The cockpit is built up from a mix of styrene and etched parts. It's a little surprising that almost no use at all is made of resin (just the gunsight), but the plastic parts aren't bad at all. Interestingly, a resin cockpit for the G.55 is available... in the more expensive Pacific Coast Models version which utilises the same sprues - and the instructions for the Special Hobby kit actually show the extra detail from the resin side-walls, so they can be used as a reference for improving the plastic parts included here.
The instrument panel is broken into three sections with etched fronts and film backing for the instrument faces. There's a plastic auxiliary panel under the dashboard, but most of the other cockpit details are etched, including a nicely done version of the distinctive Italian seat-harness.
Looking at the rest of the airframe, the wheelwells have some quite good moulded detail and the undercarriage should look fine with a little basic cleaning up. Special Hobby correctly supply the extra bulge and ejector shutes on the belly for the Sottoserie 0's lower nose guns.
The canopy is neatly moulded in one piece and is very clear, with well-defined framing. It's thin enough to look good if you choose to slice it carefully with a razor saw to pose it open.
The assembly diagrams are well drawn and break the construction down into 23 clear stages. Colour notes are keyed to the Gunze Sangyo paints range.
As noted above, separate parts are included for fuselages with early- and late-style rudders, and these are numbered incorrectly in the instructions. To build the aircraft in the decal options, you should use parts A1 and A2 (not E1 and E2 as shown, which have a late-style rudder). The boxtop and painting diagrams show the correct style.
Painting and Decals
Special Hobby supply decals for 3 interesting schemes:
A. - s/n MM 91059 "12-353", 353° Squadriglia, 20° Gruppo, 51° Stormo, August 1943 in standard delivery finish.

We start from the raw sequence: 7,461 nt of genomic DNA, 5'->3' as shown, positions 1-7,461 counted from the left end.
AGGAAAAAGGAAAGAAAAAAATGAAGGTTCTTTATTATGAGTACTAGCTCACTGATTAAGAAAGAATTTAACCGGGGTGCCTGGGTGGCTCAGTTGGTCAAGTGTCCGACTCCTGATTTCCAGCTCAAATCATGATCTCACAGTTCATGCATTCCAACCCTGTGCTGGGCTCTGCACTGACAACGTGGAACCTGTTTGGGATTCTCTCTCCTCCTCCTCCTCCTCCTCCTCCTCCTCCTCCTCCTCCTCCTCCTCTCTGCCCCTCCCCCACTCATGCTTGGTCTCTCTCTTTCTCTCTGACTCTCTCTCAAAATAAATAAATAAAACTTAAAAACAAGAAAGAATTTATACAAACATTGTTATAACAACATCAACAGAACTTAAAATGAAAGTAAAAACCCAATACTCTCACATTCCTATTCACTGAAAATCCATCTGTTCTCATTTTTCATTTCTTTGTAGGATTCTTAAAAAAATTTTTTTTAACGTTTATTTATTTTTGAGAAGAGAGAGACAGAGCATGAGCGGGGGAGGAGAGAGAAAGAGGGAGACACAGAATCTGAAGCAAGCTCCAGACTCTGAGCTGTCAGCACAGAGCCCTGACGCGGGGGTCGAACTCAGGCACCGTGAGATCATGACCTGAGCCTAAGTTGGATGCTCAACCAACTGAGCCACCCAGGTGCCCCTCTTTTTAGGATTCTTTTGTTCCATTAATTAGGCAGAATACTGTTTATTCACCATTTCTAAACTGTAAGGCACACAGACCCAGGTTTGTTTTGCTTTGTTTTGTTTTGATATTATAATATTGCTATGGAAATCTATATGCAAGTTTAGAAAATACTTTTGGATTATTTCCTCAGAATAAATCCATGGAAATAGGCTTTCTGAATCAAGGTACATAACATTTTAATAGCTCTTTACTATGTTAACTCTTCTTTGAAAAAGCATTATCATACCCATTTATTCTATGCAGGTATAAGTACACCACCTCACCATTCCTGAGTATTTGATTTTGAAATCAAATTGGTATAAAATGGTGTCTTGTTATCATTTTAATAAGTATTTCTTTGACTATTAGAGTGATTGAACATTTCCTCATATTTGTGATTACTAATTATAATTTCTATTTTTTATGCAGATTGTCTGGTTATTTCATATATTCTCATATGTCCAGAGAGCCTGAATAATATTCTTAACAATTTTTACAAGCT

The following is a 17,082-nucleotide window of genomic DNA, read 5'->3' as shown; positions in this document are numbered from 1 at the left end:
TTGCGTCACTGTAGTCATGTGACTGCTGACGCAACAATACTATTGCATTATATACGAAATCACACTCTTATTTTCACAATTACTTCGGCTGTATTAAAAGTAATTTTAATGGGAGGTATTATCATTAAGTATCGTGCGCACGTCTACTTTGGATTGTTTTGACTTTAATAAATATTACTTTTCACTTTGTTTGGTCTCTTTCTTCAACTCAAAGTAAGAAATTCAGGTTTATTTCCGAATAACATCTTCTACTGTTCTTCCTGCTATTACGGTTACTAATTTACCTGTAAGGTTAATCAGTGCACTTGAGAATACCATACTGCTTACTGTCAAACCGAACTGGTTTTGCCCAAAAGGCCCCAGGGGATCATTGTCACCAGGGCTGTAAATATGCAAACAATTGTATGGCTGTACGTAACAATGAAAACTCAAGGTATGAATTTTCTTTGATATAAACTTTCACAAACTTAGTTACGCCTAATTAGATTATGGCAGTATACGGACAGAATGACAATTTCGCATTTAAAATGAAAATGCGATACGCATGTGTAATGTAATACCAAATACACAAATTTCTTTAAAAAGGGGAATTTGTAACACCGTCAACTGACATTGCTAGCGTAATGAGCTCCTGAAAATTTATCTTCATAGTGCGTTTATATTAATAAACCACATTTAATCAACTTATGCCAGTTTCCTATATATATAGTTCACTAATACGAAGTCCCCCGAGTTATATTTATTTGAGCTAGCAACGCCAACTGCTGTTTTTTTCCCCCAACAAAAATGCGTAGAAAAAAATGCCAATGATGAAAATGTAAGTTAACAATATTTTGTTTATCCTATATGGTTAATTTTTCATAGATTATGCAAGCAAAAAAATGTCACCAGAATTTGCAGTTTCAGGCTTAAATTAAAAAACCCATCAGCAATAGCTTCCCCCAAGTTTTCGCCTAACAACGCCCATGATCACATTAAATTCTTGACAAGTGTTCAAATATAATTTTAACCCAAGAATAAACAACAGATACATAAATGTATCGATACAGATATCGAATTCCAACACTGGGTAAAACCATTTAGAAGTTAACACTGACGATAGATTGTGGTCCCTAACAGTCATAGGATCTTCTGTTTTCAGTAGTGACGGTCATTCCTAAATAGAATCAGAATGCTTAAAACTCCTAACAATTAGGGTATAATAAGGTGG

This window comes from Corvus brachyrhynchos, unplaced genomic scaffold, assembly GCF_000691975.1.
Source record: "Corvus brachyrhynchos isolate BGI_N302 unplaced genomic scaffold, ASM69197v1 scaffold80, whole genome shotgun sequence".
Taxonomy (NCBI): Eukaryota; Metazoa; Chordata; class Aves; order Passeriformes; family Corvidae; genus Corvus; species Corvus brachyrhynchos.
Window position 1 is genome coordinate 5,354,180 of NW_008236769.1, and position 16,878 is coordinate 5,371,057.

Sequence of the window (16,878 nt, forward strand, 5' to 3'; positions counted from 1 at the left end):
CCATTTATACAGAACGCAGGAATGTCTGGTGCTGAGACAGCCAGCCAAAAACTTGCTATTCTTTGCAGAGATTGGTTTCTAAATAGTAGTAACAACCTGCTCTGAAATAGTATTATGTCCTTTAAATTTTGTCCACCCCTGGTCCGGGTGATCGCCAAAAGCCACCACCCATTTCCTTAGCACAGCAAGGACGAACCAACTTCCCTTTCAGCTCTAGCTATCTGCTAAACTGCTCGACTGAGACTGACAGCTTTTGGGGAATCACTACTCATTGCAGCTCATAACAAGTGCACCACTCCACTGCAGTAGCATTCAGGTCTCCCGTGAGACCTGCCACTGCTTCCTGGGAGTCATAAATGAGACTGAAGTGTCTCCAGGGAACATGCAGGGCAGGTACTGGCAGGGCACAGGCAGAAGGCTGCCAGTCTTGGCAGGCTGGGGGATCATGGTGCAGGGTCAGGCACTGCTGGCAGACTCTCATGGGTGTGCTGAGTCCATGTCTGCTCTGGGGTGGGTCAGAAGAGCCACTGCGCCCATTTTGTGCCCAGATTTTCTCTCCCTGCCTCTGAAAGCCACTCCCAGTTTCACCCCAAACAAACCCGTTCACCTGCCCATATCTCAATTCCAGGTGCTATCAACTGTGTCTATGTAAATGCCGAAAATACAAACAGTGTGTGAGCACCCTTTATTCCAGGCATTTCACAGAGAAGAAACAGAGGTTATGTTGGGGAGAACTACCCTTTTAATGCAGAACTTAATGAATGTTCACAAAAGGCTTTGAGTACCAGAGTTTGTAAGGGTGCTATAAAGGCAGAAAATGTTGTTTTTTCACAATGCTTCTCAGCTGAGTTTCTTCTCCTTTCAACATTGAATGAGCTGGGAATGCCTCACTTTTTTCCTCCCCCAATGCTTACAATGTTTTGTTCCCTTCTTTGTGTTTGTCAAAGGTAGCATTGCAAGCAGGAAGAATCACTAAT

B. - s/n MM 91074 "13", Squadriglia "Montefusco", with Luftwaffe markings overpainted and replaced by A.N.R. insignia.
C. - s/n MM 91064 "11", 1° Squadriglia "Gigi Tre Osei", 2° Gruppo, May 1944 in the spectacular experimental 3-colour topsides splinter scheme worn by the aircraft at Lonate Pozzolo.
The decals are well printed - thin and glossy and in perfect register - but my sheet has been partially spoilt by somehow being smeared before the ink had dried. Strangely, this has only happened to the blue and red fuselage numbers and some careful trimming will salvage the markings for Scheme C.
This is a very neat kit of a version of the G.55 which hasn't been available before in this scale as an injected kit. As with any short-run model, a bit of experience is recommended for anyone tackling it but, on the basis of the test fit, it seems reasonably straightforward and will build into a spectacular and unusual WW2 fighter.
Camouflage and Markings of the Aeronautica Nazionale Repubblicana 1943-1945, by Ferdinando D'Amico and Gabriele Valentini, Classic Colours, 2005
Special Hobby's Fiat G.55 Sottoserie 0 is available from Modelimex - specialists in Eastern European short run kits.